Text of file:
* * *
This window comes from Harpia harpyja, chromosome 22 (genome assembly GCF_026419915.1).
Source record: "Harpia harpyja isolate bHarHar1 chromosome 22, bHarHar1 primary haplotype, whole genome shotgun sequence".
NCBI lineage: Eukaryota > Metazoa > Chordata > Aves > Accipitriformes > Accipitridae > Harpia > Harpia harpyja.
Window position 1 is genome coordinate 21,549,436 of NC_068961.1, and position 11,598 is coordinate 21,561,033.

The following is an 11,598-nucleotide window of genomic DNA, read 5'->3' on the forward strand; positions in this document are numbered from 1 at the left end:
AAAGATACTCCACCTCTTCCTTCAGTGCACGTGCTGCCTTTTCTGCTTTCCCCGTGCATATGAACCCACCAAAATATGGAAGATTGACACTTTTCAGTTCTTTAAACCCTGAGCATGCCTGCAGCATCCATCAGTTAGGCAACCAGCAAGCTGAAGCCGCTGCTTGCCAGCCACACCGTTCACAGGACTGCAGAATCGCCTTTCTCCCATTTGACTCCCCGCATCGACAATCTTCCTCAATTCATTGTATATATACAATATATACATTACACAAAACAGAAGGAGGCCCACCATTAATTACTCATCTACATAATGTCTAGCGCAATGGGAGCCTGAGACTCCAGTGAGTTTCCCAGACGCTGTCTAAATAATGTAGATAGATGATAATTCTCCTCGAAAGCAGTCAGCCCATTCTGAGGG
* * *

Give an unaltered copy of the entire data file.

This window comes from Harpia harpyja, chromosome 22 (genome assembly GCF_026419915.1).
Source record: "Harpia harpyja isolate bHarHar1 chromosome 22, bHarHar1 primary haplotype, whole genome shotgun sequence".
NCBI lineage: Eukaryota > Metazoa > Chordata > Aves > Accipitriformes > Accipitridae > Harpia > Harpia harpyja.
Window position 1 is genome coordinate 21,549,436 of NC_068961.1, and position 11,598 is coordinate 21,561,033.

The following is an 11,598-nucleotide window of genomic DNA, read 5'->3' on the forward strand; positions in this document are numbered from 1 at the left end:
AAAGATACTCCACCTCTTCCTTCAGTGCACGTGCTGCCTTTTCTGCTTTCCCCGTGCATATGAACCCACCAAAATATGGAAGATTGACACTTTTCAGTTCTTTAAACCCTGAGCATGCCTGCAGCATCCATCAGTTAGGCAACCAGCAAGCTGAAGCCGCTGCTTGCCAGCCACACCGTTCACAGGACTGCAGAATCGCCTTTCTCCCATTTGACTCCCCGCATCGACAATCTTCCTCAATTCATTGTATATATACAATATATACATTACACAAAACAGAAGGAGGCCCACCATTAATTACTCATCTACATAATGTCTAGCGCAATGGGAGCCTGAGACTCCAGTGAGTTTCCCAGACGCTGTCTAAATAATGTAGATAGATGATAATTCTCCTCGAAAGCAGTCAGCCCATTCTGAGGG